If the ICMR-PHFIIHME study can truly guide the implementation of Ayushman Bharat, there is hope that we will see more positive health outcomes
A recent study published recently in The Lancet provides hard numbers to back what health economists already know: that nations failing to invest in health and education are at risk of stagnating economies and lower per capita GDP. Positioned as the first-ever scientific study ranking countries for their levels of human capital, the study titled, “Measuring human capital: A systematic analysis of 195 countries and territories, 1990–2016” by the Institute for Health Metrics and Evaluation (IHME), University of Washington shows that India’s ranking of 158th in 2016 represents an improvement from its 1990 ranking of 162nd to go, considering that India is now ranked just behind Sudan (157th US has in fact shown a massive drop from 6th place to 27th.
The question is, will the Ayushman Bharat – Pradhan Mantri Jan Arogya Yojana (AB-PMJAY) improve these rankings? Undoubtedly so, given that there will be many easy wins in the initial days. But we will have to fix the weakest links. High on the list of cautionary messages was the fact that previous schemes have not had the desired success. For example, an analysis based on data from the last National Sample Survey Office health survey conducted in 2013-14, shows that access to a government health insurance scheme may have had uneven effects across income classes and regions.
The good news is that while previous health schemes may not have had the disease statistics to guide them, this time we have good data to guide policy makers and implementors. The data comes from the latest India State-level Disease Burden Initiative, which was released on September 12, just before the launch of AB-PMJAY. The findings, reported in five research papers, paint a very sorry picture of India’s health as a nation over the last 25 years.
As a joint initiative of the Indian Council of Medical Research (ICMR), Public Health Foundation of India (PHFI), and IHME in collaboration with the Ministry of Health and Family Welfare, Government of India, the initiative is reportedly based on an analysis of all identifiable epidemiological data from India since 1990 as part of the Global Burden of Disease study.
Thus the findings should be “quite useful for titrating the Ayushman Bharat effort according to the need of each state,” as Professor Vinod Paul, Member, NITI Aayog, said at the launch of the. No doubt, we still have a long way ), ahead of Namibia (159th). The report. He goes on to say that these findings will be utilised “in collaboration with the state decision makers to determine the appropriate balance of activities under the Health and Wellness Centres to strengthen comprehensive primary healthcare in each state.” If the ICMR-PHFI-IHME study can truly guide the implementation of Ayushman Bharat, there is hope that we will see more positive health outcomes.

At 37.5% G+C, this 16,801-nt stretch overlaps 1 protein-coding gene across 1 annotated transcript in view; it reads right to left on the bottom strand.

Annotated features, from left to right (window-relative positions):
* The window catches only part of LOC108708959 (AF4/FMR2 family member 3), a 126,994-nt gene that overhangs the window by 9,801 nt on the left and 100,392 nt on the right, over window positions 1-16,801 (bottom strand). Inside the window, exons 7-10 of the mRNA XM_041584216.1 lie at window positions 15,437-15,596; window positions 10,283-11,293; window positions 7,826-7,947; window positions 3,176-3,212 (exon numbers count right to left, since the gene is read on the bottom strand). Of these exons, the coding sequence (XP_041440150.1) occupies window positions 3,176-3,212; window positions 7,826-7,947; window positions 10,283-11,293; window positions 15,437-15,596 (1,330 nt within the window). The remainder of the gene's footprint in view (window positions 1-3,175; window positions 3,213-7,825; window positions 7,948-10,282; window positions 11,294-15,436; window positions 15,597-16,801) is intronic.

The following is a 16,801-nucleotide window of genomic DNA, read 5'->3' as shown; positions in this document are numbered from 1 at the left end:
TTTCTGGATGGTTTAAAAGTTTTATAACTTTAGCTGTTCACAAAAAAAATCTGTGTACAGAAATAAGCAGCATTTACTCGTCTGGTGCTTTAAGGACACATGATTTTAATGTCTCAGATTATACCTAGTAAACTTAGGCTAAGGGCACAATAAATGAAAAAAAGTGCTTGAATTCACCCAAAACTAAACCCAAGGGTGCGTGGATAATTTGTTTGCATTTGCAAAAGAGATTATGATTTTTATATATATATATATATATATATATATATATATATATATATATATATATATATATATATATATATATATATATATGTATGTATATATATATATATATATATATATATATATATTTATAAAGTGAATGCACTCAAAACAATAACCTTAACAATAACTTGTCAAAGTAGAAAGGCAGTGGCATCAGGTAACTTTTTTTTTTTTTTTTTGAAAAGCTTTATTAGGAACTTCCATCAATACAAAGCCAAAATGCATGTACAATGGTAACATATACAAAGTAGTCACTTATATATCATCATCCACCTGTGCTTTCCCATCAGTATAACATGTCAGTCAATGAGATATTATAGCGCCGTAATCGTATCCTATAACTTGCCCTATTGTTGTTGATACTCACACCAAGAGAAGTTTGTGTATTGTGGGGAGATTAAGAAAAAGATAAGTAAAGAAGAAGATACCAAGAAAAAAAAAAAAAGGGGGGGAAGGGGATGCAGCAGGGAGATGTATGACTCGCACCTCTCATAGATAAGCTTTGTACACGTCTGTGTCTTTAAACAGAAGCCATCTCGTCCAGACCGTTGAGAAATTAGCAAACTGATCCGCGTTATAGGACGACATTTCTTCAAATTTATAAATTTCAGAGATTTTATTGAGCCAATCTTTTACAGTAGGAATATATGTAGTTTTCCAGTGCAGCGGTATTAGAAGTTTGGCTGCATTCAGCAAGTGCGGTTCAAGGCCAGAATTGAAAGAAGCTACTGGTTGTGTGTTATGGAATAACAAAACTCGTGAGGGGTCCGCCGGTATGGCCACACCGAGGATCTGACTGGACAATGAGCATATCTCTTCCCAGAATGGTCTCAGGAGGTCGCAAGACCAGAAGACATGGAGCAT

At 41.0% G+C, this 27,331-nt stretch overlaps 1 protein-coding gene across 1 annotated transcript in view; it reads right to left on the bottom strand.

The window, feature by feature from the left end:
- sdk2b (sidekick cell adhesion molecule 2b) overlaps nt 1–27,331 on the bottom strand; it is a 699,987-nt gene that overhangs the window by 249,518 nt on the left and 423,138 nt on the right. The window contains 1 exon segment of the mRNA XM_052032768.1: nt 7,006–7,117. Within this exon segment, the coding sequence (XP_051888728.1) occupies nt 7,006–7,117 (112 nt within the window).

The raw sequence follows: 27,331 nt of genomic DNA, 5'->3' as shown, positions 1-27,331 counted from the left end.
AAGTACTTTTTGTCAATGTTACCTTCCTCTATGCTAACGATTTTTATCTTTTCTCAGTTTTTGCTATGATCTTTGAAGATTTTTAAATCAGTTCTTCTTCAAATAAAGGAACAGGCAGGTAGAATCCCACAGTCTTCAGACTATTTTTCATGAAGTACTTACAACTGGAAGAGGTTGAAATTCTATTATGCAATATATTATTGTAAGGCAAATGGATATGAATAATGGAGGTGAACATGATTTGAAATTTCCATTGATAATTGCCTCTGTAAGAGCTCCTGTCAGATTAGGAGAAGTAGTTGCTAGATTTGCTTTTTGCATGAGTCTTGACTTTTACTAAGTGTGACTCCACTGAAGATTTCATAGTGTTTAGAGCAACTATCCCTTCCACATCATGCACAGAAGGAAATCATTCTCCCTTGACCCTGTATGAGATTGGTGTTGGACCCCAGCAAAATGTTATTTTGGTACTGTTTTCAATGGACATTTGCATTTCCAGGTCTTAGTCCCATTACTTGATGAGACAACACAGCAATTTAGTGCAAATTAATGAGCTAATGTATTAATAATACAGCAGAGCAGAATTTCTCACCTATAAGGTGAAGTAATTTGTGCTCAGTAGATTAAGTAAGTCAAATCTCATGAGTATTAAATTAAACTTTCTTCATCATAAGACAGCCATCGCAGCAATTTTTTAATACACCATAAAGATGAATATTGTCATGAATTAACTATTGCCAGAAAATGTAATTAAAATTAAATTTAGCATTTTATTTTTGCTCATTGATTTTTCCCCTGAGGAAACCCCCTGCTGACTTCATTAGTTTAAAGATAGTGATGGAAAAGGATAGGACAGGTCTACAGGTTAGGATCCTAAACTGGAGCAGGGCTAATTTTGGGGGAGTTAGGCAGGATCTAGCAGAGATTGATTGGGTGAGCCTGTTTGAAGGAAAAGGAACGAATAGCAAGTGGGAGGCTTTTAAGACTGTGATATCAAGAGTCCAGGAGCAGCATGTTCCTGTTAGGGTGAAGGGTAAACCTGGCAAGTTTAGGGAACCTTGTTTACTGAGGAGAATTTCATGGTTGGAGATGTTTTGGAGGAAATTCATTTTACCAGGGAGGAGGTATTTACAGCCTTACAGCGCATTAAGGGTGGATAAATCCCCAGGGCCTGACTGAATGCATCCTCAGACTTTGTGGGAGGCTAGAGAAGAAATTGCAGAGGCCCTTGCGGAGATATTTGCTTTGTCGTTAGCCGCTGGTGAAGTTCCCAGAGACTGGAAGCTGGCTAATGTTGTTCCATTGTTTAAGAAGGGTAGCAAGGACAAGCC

Four diseases have the highest overall burden in India: ischemic heart disease, lower respiratory infections, chronic obstructive pulmonary diseases (COPD), and tuberculosis (TB). In the last quarter of a century, State-level Disease Burden Initiative shows that the prevalence of ischemic heart disease and stroke has increased by over 50 per cent, with an increase observed in every state.
The rate of increase in the burden of ischemic heart disease and diabetes has been the highest in the less developed states of India, where the burden of COPD and infectious conditions is already high.
The number of persons with diabetes in India has increased from 26 million in 1990 to 65 million in 2016. This jibes with the other estimates that put India as the country with the second largest number of diabetes cases (73 million in 2017). On the cancer front, the proportional contribution of cancers to the total health loss in India has doubled from 1990 to 2016, but the incidence of different types of cancers varies widely between the states.
The number of chronic obstructive lung disease cases in India has increased from 28 million to 55 million from 1990 to 2016, and death rate among these cases is twice as high in the less developed states than in the more developed states.
A worrying statistic is that suicide is presently the leading cause of death in the 15-39 year age group in India, 37 per cent of the total global suicide deaths among women occur in India, and suicide death rate among the elderly has increased over the past quarter century. This is also the most economically productive age group so policies need to be geared to analyse the root causes and take remedial action. Many of these issues will be discussed at the fourth edition of Healthcare Sabha, our public health focussed event, scheduled for this October 5-6 in Delhi. Do look out for a detailed report in November issue of Express Healthcare.
VIVEKA ROYCHOWDHURY, Editor